Vassal, huh! Yea! What is it good for?

Hello blogaholics! Today I have decided to take a break from my Talion Charter madness, and write about something that I have been using frequently these last few weeks: (line)Vassal(/link). And yes the title of my post is cheesy. Deal with it. I have now played against Gdaybloke, AstrayPenguin, and Owen and have had a blast. So I got to thinking: Beyond Owen, no one has really talked about the benefits and drawbacks of Vassal as a platform, its possible uses, and things that could be improved upon.

What do I mean? Well, like anything else Vassal is a tool. It allows you, in the simplest terms, to play Warmachine/Hordes over the internet. But what else could it be used for? What is good about the software and what could be changed? Thats what I want to talk about. First, a general overview of what Vassal is.

Overview:

Vassal is basically an online board game simulator. It is a system that uses Modules to load various board or tapletop games into memory and allows you to play them online. While I personally have only used it for Warmahordes, you can do things like play Settlers of Catan, Carcassonne, Heroquest, and a huge variety of other board games online using this program. Note that the issues with the system tend to be from the MODULE and not Vassal. Vassal is more like an overlay. It loads the programmed module into memory to allow you access. Its up to the modules creators how accurate the actual game and interface are.

Ok now that I am done with the general overview I am going to start talking about some of the beneficial uses I see for using Vassal. There are two main uses for it beyond just playing the game in my opinion, and that is growing the Community and Teaching/Learning.

Community:

Now I mention community as a benefit. What do I mean? While nothing can replace having an actual physical game community and being able to go and play face to face against others, there is something to be said about being able to play from anywhere in the world. For example, I played against Owen from FarFarAway, who lives in Ireland! I live in Orlando Florida and would normally probably never face this man. Thanks to Vassal I got to actually face off with this very nice gent, who ended up crushing me. When I think of the community (that is the Warmahordes community) I think of it in two ways: The local and Global communities. The local one is where you go to your LGS and play a game or two on an afternoon or evening, like I did Saturday. The global community is here, with the forums and bloggers and whatnot. With Vassal I can exploit that GLOBAL community and face people I would otherwise never have a chance to play against. Gday who lives in Canada, Penguin from the UK, and of course Owen.

Granted, its no replacement for playing live, but if you want to play against someone you have been chatting with online, then just fire up Vassal and go. Although adding in Skype for Voicechat is handy but I will get to that later.

Also getting to play people outside of your local meta provides you with more learning experiences. For example, my Meta seems to be mostly Khador, Menoth, Legion, Skorne. We have 1 circle player, and then me as the only regular Troll player. We have 1 or 2 Cryx and Cygnar players as well, and only know of 1 dedicated Merc player. So when I play, I tend to face Khador, Menoth, Legion, and Skorne. I know what they can do for the most part at this point, but you put me in front of Cygnar or Cryx and I will be at a loss. Same as if you put me in front of a full Circle or Merc army. I didn’t add Ret cause I have played against Retribution mostly when playing on Vassal (Hi Gday and Penguin!)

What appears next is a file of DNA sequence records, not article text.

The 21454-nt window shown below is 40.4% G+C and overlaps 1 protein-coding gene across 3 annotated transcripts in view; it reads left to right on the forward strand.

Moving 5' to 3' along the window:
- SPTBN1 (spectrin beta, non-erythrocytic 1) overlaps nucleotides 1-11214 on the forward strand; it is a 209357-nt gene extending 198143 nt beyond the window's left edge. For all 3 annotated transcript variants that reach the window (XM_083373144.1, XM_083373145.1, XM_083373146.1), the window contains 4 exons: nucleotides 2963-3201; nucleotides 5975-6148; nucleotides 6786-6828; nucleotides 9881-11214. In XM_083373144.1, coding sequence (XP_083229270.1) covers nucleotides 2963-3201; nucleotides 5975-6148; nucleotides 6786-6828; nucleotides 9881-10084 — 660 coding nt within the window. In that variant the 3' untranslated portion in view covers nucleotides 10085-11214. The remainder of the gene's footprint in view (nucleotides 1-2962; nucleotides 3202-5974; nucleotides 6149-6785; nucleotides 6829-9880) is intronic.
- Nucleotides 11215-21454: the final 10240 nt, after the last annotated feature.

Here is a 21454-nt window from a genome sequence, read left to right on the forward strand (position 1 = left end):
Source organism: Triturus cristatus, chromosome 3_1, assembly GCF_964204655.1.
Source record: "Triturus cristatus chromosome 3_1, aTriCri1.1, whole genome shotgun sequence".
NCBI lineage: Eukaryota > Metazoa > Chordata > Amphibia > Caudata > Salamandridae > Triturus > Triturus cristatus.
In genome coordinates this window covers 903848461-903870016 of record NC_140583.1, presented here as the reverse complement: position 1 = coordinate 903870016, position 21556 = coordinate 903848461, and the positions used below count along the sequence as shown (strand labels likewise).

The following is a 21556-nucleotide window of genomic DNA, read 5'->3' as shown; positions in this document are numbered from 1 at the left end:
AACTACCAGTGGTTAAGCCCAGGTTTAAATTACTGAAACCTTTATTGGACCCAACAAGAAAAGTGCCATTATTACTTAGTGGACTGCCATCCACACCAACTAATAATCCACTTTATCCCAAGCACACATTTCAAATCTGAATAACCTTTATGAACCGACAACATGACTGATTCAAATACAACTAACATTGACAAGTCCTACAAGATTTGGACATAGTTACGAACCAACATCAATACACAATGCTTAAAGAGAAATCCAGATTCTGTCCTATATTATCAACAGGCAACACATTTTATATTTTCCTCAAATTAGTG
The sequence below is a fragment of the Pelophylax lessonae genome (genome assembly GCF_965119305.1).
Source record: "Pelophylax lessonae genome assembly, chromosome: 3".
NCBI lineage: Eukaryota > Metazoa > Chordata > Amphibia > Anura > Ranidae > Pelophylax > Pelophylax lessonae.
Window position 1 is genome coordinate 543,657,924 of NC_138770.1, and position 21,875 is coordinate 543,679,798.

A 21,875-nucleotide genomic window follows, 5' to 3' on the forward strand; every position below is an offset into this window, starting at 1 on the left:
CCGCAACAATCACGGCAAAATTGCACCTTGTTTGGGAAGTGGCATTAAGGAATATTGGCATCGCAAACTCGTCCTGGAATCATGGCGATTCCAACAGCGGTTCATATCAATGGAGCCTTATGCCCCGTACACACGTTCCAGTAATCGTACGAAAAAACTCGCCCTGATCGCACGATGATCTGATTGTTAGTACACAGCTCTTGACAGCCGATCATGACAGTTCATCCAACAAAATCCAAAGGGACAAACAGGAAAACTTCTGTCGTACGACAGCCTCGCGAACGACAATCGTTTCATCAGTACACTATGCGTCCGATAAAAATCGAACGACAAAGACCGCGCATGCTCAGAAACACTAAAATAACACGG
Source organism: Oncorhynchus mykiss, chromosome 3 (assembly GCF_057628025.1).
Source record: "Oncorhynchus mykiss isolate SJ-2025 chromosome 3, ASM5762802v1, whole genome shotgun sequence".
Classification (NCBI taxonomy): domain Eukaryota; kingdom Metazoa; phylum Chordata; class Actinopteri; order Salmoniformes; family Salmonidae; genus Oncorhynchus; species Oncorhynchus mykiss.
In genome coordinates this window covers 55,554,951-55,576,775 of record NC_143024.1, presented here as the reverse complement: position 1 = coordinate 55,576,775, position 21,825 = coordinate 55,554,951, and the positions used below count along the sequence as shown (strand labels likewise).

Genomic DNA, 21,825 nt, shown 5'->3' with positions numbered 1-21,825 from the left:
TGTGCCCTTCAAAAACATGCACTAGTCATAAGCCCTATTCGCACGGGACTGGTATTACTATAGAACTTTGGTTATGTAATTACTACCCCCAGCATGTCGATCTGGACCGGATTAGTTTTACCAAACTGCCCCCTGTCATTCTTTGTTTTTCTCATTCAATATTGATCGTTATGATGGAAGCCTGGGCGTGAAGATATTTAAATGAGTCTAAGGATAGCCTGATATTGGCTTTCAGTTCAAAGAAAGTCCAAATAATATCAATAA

Teaching and Learning:

Another great use for Vassal is the ability to teach new players from anywhere, and to play with models you may not own but happen to have the cards for (thank you Field Test hehe). For example! I am doing Mercenaries, but before I purchase anything I am gonna spend this whole year playing them in Vassal and trying to decide which ones I like, what kind of list I want to start with, and whatnot. The only thing I have purchased for them is the faction deck and I will be getting the Forces book as well. With those two things I can play Mercenaries in Vassal and figure out which I like, which I don’t like, and what I want to play. This allows me to learn about the Faction without committing my precious monetary resource to them. Had I known about Vassal when I first started I might have done the same with Cygnar. Then I could have avoided spending nearly $200.

This goes hand in hand with teaching. A friend of mine named Dan bought himself a battle box of Circle, but does not want to commit to anything more until he is sure he likes Circle. We got him into a team game on Saturday where his partner, another Circle player, let him borrow models to get him to 35 points, but he was totally lost. No one really helped him or let him make his own decisions but rather just told him what he should do and why. Dan doesn’t really learn that way (at least from what I have seen). So I suggested after we left that he should do a few games in Vassal using completely different models (different caster, some units and solos) and that way he could LEARN the game and faction. I also told him that he could play against me, cause I would not rush